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Let’s Get Gardening in April, Part 2

File photo.

By Jennifer Fairfield, owner the Garden Mill

(Publisher’s note: Part one of this column published Saturday.)

Wait to cut back semi-woody and woody perennials until the end of the month, then decide how much you want to trim based on where you see new growth, and how you want the plant to appear. Semi-woody perennials are ones that form woody stems, but aren’t as substantial as true shrubs or trees, and include Russian sage, lavender, and some thymes.

Apply weed preventer to your lawn this month to keep the seeds of dandelion, crab grass, and other weeds from putting down roots when they germinate. Using corn gluten, an organic, natural weed preventer, which also naturally contains nitrogen, can help get the lawn growing. It won’t kill perennial weeds that already exist in your lawn, but will keep new seeds from taking hold.  

Some things can go into your garden earlier than many others. Peas, lettuce, and spinach can be planted as soon as the soil is workable. Carrots, radishes, and beets can go in once the soil temperature is above 40°.

Don’t plant all that you want of these crops at once, though. Planting things in “succession” – planting some now, some more in a week or two, and some more a week or so after that – helps you spread your harvest out, so that you can enjoy them longer into the season, rather than all at once. Just keep in mind that peas, lettuce, spinach, and radishes are cool-weather plants that won’t do well as the temperatures start to really warm up, so you’ll want to finish planting them by mid-May, at the latest.

The simple way to tell if your soil is ready to be worked in (and on) is to take a handful of soil and squeeze it. When you open your hand, if the ball stays together, it’s too wet. If it falls apart and is a bit crumbly, then it’s safe to venture into the garden.

Cabbage and kale transplants, as well as onion sets, can generally go out by mid-month; broccoli and cauliflower transplants should be OK to go out by the end of the month.

Pansies and primrose can go in flower beds and containers outside now, but keep Row covers handy – it is Michigan, after all. It is almost a given that we will yet see one or more nights (or even days) when the temperature drops below freezing, and new growth is more tender than old, so your plants are more vulnerable at this time. Row covers can help protect your plants from frost and freeze, by keeping the warmth of the soil around the plant.

Around the end of the month or early in May, if it looks like we have seen the end of frost, divide summer-blooming perennials that you didn’t get to in the fall (you can divide spring-bloomers, but they may not bloom this spring). If you have more plants than you have room for, give some away to friends and neighbors, or swap them for plants you don’t have, but want.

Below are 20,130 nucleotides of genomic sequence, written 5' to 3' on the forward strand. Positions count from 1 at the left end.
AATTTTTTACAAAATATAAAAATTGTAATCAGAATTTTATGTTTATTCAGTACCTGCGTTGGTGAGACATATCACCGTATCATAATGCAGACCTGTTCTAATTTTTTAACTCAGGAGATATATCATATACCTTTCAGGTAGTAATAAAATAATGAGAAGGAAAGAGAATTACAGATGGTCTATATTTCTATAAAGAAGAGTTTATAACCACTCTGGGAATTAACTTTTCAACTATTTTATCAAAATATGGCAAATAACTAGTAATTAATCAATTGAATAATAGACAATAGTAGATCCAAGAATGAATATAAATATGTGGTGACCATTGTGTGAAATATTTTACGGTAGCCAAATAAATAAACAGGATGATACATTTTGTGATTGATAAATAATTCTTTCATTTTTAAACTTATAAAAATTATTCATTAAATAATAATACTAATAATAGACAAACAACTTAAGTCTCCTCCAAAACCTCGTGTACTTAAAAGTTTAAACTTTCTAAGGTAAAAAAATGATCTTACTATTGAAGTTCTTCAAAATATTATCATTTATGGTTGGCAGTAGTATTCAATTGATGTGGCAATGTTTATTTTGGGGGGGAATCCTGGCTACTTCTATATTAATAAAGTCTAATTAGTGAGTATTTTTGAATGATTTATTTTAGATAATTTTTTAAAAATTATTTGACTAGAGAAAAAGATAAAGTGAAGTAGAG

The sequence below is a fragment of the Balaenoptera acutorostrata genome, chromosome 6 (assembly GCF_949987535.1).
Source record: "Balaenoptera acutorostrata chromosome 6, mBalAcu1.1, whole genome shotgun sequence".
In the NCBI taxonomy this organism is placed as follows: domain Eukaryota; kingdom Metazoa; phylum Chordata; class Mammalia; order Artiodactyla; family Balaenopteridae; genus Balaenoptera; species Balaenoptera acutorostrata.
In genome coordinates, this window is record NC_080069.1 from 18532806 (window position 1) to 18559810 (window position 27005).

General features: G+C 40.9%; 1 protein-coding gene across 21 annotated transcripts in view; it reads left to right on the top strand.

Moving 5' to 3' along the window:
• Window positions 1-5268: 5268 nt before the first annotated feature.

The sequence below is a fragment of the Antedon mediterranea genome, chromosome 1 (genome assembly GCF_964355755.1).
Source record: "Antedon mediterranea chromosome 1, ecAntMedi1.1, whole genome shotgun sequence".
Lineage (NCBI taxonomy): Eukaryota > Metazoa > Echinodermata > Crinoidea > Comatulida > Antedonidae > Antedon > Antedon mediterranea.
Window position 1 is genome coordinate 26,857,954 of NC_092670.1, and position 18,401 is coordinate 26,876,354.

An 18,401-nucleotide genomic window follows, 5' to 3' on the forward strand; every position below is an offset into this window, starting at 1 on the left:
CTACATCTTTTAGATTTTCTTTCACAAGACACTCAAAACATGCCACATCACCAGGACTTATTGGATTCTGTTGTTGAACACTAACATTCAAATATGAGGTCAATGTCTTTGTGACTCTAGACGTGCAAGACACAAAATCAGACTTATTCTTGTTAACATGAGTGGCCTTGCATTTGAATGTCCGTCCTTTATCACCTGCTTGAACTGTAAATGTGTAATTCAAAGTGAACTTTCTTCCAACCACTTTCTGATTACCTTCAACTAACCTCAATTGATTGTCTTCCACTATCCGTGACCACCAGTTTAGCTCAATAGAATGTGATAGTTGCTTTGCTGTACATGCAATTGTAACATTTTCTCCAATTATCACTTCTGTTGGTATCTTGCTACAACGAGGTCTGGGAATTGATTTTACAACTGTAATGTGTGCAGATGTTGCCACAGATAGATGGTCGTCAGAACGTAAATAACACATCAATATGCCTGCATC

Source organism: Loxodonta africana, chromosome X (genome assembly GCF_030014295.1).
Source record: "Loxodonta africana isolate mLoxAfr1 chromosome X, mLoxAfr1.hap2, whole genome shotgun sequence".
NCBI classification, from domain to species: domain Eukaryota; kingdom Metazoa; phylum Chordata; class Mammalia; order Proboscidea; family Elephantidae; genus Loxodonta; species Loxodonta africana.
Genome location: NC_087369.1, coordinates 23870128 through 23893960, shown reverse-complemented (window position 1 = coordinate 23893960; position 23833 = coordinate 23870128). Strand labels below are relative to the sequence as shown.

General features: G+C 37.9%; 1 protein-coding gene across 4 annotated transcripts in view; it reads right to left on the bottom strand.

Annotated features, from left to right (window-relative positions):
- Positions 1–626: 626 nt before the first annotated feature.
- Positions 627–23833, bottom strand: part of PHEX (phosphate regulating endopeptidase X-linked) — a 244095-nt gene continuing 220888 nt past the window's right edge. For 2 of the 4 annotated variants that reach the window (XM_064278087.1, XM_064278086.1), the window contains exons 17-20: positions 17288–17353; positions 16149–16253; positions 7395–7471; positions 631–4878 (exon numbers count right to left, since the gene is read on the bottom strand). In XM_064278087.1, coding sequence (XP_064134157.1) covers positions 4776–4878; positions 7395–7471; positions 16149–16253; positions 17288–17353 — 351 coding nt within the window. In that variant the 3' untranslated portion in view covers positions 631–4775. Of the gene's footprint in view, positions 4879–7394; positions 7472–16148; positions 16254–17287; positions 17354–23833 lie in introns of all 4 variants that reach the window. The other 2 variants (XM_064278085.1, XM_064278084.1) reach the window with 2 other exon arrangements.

Plant dormant trees and shrubs once the soil can be worked. To make sure you’re giving your trees and shrubs have the best chance at survival, be sure to plant them properly. The Arbor Day Foundation has details  for planting various types of trees, which can also be applied to shrubs.

For the birds:

Courtesy photo. Bluebird.

If you’re interested in attracting bluebirds to your yard, the Michigan Bluebird Society has lots of great tips. You can also find out what it takes to be a purple martin landlord with information from the Purple Martin Conservation Association.

Both of these birds are wonderful to have in your yard, because they eat lots of insects. Just be careful about applying pesticides in your yard and garden if you are attracting birds to your yard, as they can both kill off the birds’ food supply, and potentially cause the birds themselves harm if they ingest insects that have been poisoned.

Check existing birdhouses before cleaning them out to make sure they aren’t already being occupied. If the nesting materials in the box look at all new and fresh, leave them – it’s an indication you already have tenants. If the materials look old, clean them out to give the birds a fresh start.

If you’re considering putting out nesting materials for your birds, be sure to check out the Audubon Society’s website to learn the do’s and don’ts first.

I have seen a number of pictures from people in Michigan who have spotted Northern Orioles at feeders already this year, which surprises me, because I don’t typically think of them as being here this early. But, just in case, I’m going to get my feeders out this weekend. I love watching these beauties at my feeders.

File Photo by Tom Hodgson. Male hummingbird’s throat appears black when viewed from the side.

I have not seen any evidence of hummingbirds yet, though. Generally, we start seeing them in mid-April to early May. If you’d like to track them as they travel north, you can so that at this website.

Make sure your feeders are ready for them – check for cracks and replace them if needed. As the temperatures start to warm up, put your feeders out during the day to help early arrivers find food. If the temps dip below freezing at night, be sure to bring the feeders indoors to prevent cracking.

Happy Gardening!

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